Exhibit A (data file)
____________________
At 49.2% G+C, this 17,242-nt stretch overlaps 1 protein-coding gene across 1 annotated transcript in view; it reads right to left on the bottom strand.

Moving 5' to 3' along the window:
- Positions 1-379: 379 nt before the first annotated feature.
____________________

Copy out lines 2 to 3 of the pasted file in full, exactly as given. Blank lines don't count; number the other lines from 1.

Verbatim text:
Moving 5' to 3' along the window:
- Positions 1-379: 379 nt before the first annotated feature.